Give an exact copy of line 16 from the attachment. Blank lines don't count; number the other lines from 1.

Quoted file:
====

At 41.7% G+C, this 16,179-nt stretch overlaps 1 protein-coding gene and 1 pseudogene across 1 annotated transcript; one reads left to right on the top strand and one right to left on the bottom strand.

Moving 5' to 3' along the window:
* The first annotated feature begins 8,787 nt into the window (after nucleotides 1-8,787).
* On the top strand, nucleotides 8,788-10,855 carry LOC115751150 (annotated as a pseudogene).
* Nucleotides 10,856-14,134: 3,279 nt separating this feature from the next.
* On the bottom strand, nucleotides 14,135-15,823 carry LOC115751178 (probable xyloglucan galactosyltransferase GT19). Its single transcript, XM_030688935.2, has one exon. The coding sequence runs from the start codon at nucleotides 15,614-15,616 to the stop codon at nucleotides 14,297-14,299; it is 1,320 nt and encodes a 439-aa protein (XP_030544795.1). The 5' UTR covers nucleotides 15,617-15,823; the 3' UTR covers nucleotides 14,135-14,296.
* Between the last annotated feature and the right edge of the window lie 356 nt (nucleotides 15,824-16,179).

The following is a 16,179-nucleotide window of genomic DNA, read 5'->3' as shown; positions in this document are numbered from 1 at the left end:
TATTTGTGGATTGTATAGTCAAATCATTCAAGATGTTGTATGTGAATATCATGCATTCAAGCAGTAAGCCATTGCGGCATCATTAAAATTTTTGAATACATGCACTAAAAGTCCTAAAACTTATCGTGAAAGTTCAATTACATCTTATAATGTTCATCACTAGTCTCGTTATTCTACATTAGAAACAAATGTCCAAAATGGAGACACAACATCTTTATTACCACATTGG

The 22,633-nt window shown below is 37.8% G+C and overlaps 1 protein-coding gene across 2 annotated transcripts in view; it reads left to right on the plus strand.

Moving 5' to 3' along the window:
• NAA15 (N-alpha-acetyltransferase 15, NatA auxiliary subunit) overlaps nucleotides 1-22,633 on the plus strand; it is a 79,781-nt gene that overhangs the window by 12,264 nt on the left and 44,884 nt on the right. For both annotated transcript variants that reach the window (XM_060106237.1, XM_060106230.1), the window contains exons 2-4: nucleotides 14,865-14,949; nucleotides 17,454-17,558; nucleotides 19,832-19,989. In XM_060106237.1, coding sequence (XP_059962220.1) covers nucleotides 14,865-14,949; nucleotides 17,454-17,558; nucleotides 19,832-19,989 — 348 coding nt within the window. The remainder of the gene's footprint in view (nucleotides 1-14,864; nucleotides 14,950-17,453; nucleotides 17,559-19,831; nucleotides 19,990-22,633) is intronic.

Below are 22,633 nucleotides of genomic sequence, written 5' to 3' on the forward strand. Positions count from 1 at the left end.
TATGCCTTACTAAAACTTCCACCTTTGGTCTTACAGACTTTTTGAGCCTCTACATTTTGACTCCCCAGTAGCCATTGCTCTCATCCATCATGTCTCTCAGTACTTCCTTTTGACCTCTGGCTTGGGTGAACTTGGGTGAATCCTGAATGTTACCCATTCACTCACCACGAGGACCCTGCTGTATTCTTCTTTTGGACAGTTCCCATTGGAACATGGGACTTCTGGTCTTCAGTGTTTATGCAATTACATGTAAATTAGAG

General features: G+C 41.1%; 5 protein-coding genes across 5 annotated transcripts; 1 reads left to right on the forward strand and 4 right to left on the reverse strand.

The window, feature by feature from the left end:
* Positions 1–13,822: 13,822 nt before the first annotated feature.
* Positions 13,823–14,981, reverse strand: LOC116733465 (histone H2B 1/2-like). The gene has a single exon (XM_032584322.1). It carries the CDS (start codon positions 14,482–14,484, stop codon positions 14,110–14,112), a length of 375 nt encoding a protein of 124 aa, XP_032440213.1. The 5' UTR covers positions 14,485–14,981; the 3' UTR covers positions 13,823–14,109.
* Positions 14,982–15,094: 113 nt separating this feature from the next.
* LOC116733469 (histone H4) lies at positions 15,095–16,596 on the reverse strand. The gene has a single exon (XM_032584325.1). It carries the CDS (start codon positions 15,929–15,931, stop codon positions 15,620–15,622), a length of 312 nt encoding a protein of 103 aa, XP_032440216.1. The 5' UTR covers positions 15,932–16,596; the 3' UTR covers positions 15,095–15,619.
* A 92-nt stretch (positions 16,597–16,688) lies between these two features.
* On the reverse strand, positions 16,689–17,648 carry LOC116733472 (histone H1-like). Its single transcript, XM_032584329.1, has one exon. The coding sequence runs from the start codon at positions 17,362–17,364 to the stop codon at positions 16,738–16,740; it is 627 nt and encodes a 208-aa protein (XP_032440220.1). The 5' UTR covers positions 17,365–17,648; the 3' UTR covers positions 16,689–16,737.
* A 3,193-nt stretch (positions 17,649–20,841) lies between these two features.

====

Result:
The window, feature by feature from the left end: